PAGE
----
[Letter to the editor]No excuses for canceling Korean class
Korea has been my home for the last four years. I have learned much about Korean culture. I have enjoyed studying the rich history of this nation. I have learned how to cook Korean cuisine. I have come to appreciate the influence of Confucianism on the Korean mindset, contrary to underpinnings of Puritanical thought in my own country. The thing I have not done is master the Korean language.
I blame myself. I have Western friends who speak near-native Korean. I commented to a linguistically gifted colleague whom I love to hate, “Your Korean is excellent!” His pithy response reeled me: “It was no accident.” I had excused myself. I lived in Daejeon. I had a Korean girlfriend who bridged every linguistic moat. I didn’t want to lose my Spanish. Any excuse.
When I moved to Seoul, opportunities opened up. I started taking Korean classes at my university. I started seeing any Korean citizen as a potential instructor. Then, I noticed an advertisement in the Korea Herald. With a little discipline, I could ― according to the YBM-KLI ad ―go to Korean classes from 8 to 8:50 a.m., five days a week. I went to be tested. The courses were canceled!
My cheerful outlook turned lugubrious. I reasoned with the clerk. How could they do this to me? Couldn’t they see I was finally ready? I went home and wrote an e-mail complaint. I chastised YBM-KLI, saying it has a responsibility to the foreign community to offer Korean classes at a variety of times, despite low enrollment numbers. Isn’t this one of the biggest institutes for foreign languages in Korea? By the prestige and the profits they enjoy, don’t they owe it to the general public? Not according to an e-mail by the supervisor of YBM-KLI.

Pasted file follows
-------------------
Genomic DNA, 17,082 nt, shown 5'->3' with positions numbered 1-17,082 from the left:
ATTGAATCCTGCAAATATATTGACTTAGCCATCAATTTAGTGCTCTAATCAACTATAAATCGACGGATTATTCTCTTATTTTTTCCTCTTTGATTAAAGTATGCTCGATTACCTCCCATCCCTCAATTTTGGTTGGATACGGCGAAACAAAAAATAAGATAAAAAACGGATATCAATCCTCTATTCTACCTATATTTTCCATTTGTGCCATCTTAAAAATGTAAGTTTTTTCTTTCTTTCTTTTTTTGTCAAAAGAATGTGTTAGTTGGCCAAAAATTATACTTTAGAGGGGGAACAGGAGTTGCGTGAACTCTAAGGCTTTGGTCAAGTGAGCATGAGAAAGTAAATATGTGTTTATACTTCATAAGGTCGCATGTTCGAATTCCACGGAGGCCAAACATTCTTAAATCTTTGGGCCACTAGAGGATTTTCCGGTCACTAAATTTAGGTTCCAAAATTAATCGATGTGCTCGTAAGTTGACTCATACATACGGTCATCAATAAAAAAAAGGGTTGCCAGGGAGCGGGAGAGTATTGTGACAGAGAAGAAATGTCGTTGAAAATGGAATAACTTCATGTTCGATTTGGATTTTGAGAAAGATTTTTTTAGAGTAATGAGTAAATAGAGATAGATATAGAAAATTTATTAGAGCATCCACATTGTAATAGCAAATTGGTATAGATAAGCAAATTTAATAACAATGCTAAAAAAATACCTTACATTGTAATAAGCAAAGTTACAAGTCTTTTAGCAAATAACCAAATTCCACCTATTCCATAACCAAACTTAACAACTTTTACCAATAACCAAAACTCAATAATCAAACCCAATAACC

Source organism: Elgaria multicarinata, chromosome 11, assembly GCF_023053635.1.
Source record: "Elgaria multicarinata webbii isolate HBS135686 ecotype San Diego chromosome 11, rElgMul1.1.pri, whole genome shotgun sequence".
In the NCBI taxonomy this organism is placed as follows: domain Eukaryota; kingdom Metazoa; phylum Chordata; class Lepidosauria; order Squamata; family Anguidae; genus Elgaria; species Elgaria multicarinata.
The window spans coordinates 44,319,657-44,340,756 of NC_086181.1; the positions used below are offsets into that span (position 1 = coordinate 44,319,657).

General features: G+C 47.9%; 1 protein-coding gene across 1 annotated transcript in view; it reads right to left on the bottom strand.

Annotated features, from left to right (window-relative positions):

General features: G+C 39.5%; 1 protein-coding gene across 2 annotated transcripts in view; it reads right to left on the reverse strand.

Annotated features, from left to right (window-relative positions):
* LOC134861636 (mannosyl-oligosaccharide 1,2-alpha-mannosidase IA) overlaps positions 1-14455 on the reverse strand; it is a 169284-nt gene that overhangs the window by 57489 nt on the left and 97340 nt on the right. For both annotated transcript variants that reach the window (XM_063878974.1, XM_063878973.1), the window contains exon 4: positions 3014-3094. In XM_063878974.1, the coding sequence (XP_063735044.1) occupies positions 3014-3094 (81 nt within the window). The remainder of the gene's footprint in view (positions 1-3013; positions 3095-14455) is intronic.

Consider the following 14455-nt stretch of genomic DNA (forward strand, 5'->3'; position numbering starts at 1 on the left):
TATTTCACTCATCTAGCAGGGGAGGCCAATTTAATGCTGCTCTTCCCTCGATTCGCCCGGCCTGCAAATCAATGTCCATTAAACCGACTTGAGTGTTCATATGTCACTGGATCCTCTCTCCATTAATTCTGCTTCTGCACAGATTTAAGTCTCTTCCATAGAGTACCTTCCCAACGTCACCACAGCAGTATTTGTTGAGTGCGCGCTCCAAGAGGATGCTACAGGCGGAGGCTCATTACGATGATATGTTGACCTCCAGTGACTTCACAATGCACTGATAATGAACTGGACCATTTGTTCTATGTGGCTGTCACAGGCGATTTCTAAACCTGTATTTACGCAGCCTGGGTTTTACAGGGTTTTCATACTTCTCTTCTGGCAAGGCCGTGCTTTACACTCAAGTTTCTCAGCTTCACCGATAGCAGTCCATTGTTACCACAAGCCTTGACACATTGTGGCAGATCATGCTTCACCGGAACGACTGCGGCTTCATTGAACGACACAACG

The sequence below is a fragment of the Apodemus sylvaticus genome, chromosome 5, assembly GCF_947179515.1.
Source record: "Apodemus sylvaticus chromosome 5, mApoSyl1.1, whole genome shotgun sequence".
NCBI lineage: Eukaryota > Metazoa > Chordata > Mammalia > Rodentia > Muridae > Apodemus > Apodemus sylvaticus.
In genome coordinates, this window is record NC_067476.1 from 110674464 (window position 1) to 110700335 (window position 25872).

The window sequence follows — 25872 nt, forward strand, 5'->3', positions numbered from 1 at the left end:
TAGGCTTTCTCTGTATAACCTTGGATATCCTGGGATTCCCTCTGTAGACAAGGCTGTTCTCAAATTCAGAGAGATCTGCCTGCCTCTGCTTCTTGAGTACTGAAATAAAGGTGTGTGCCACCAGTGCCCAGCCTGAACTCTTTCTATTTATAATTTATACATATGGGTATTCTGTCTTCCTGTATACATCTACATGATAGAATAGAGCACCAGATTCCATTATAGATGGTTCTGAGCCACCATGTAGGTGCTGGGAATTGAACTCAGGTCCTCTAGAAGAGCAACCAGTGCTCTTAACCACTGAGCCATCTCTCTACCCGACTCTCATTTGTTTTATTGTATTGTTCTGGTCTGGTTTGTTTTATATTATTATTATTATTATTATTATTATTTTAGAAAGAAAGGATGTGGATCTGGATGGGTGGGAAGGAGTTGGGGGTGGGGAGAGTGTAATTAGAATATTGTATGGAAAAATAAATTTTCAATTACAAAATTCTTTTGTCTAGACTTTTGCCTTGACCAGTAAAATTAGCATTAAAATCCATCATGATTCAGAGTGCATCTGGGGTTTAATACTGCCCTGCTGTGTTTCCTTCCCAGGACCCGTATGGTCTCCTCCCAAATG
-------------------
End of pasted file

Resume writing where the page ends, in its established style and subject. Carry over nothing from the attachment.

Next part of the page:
When I bellyached that I had arranged my schedule specifically to take the morning classes, he responded, “So?” When I cried in his coffee that YBM-KLI should feel a sense of obligation, he replied, “Obligation? What kind of obligation? You are very impertinent and rude.” I looked in a dictionary. Impertinent means one of two things: it means intrusive or presumptuous or it means irrelevant. Maybe he meant to insult me with the latter. He scolded, “YBM KLI does not open classes only for YOU.” Ouch!
I know I am not the raison d’etre of any Korean language institute, but does repudiation need to be a customer service strategy? Korean classes at YBM-KLI require five students. Couldn’t one eager student be viewed as 1/5 of a solution?
I think I finally have my indolence under control. I believe I am ready to give it my blood, sweat and tears, but learning this top-10 most difficult language just got harder. While my respect for King Sejong is still solidly in place, I am finding it difficult to risk an institute who is so utterly dismissive of nameless, ubiquitous, otiose me.
Rob Walsh, a visiting professor
at Kyung Hee University
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